Type 1 Diabetes (T1D) is an autoimmune disease in which the insulin-producing beta cells of the pancreas are destroyed. These beta cells are specifically targeted for destruction by autoreactive T cells, which manage to escape the normal elimination mechanisms in the thymus. Although it is clear that besides environmental factors a strong genetic component is involved, the underlying basis for autoimmune T1D is not well understood. GWAS for a number of diseases, including T1D, have recently highlighted regulatory DNA regions rather than protein coding sequences as hot spots where single nucleotide polymorphisms (SNPs) as causal variants can be found. Our long term goal is to decipher the molecular mechanism of genotype-phenotype causalities in T1D. Our overall objective is the in depth characterization of DNA regulatory elements and their risk variants that underlie T1D susceptibility on a molecular and functional level. Our central hypothesis is that T1D associated SNPs alter the function of cell type-specific DNA regulatory elements. Guided by strong preliminary data, we will approach this hypothesis from 3 complementary angles: We will use state-of-the-art and novel computational strategies to fine map T1D GWAS SNPs to candidate causal variants (Aim 1). We will characterize the mechanism of action of causal candidates SNPs by utilizing a combination of functional genomics and proteomics (Aim 2). Finally, we will determine the functional relevance of causal variants in T1D-relevant human(-ized) systems (Aim 3). This approach is highly innovative and will provide the first in depth functional characterization of DNA regulatory elements and their risk variants that underlie T1D susceptibility. Our studies will provide a significant shift from the correlative to the functional investigation of human T1D susceptibility. Ultimately, such knowledge has the potential to translate to novel approaches to predict, prevent and potentially to treat T1D.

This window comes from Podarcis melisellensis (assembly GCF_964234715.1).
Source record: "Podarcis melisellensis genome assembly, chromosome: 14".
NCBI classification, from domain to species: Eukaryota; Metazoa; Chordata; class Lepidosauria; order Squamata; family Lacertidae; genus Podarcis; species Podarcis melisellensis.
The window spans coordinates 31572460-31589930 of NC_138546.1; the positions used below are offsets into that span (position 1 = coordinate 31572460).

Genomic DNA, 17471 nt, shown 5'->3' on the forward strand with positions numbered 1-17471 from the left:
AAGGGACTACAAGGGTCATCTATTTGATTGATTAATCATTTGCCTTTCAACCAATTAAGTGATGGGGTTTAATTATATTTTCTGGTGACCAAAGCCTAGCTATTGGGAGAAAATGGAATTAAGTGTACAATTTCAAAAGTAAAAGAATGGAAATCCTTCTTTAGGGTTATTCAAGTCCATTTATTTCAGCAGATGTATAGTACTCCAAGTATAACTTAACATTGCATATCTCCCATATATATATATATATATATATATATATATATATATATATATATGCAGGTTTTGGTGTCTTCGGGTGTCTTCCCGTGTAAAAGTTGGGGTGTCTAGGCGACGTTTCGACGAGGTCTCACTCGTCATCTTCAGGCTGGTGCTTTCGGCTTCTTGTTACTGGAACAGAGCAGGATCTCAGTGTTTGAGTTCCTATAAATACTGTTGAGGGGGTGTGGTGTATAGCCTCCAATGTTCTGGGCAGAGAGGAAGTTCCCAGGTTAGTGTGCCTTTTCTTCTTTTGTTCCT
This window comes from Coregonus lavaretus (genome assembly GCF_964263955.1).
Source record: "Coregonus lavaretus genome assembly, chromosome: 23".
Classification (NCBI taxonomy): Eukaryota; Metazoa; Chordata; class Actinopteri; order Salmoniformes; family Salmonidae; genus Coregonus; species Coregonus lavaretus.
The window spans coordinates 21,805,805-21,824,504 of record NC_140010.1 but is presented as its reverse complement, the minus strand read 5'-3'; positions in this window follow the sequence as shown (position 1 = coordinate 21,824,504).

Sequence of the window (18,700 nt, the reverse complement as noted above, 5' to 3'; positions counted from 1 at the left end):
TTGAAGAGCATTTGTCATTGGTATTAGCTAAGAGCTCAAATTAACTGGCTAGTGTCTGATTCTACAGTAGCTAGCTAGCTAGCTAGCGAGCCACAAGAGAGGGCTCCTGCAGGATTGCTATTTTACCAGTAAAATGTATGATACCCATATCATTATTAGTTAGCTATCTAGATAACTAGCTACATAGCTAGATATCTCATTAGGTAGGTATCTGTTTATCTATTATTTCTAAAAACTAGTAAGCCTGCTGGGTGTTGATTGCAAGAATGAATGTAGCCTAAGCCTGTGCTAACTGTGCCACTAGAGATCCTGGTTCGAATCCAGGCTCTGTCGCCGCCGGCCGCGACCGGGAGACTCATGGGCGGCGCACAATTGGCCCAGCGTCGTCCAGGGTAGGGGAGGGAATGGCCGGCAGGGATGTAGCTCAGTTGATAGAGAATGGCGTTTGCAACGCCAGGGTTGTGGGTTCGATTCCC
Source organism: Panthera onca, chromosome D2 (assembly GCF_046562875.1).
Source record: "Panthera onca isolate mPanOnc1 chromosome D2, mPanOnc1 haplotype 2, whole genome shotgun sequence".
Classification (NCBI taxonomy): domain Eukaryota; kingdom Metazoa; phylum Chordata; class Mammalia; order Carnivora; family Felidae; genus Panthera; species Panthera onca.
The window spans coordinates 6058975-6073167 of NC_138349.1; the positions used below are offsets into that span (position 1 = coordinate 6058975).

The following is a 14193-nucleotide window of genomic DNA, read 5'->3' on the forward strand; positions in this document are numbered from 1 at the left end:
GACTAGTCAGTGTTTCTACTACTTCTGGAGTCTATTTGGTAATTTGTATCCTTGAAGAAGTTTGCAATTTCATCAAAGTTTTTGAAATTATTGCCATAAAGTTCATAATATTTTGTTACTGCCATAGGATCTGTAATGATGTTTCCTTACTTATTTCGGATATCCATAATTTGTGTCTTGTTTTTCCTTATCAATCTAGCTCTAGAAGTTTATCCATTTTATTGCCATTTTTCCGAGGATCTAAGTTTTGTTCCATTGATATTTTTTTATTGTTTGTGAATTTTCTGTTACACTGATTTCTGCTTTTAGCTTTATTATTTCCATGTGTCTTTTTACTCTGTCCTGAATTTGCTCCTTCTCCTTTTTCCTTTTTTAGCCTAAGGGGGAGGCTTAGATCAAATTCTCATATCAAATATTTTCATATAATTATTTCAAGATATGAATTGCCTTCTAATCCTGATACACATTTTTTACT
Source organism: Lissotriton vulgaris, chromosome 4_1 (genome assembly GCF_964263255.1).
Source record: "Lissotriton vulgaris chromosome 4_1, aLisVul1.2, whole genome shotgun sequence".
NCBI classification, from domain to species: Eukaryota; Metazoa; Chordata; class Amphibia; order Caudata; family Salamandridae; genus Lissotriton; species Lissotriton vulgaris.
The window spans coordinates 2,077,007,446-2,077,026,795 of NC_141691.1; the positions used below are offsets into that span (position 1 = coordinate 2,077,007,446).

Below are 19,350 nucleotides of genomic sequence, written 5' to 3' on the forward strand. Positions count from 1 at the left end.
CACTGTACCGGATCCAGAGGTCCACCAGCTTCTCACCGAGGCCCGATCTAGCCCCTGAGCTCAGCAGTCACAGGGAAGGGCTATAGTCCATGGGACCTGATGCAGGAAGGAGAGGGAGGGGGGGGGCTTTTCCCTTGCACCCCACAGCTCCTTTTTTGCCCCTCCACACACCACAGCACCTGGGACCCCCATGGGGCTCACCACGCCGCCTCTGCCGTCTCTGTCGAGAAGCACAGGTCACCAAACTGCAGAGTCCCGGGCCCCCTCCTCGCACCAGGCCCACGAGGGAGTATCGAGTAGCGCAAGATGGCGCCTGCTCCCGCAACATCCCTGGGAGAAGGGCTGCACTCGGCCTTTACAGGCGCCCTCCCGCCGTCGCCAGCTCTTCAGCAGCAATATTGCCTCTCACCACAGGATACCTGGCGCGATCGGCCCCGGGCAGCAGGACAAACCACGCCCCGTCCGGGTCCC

Today, the prevention and effective treatment of Type 1 Diabetes is severely hindered by a lack of understanding of the molecular mechanisms that lead to the emergence of this common disease. Our research aims to address this major public health challenge by ultimately deciphering these mechanisms through dissection of the underlying genotype-phenotype causality. These insights will then serve as a basis to rationally improve prediction, diagnostic and in the long term treatments of this debilitating disease.
|Kernfeld, Eric M; Genga, Ryan M J; Neherin, Kashfia et al. (2018) A Single-Cell Transcriptomic Atlas of Thymus Organogenesis Resolves Cell Types and Developmental Maturation. Immunity 48:1258-1270.e6|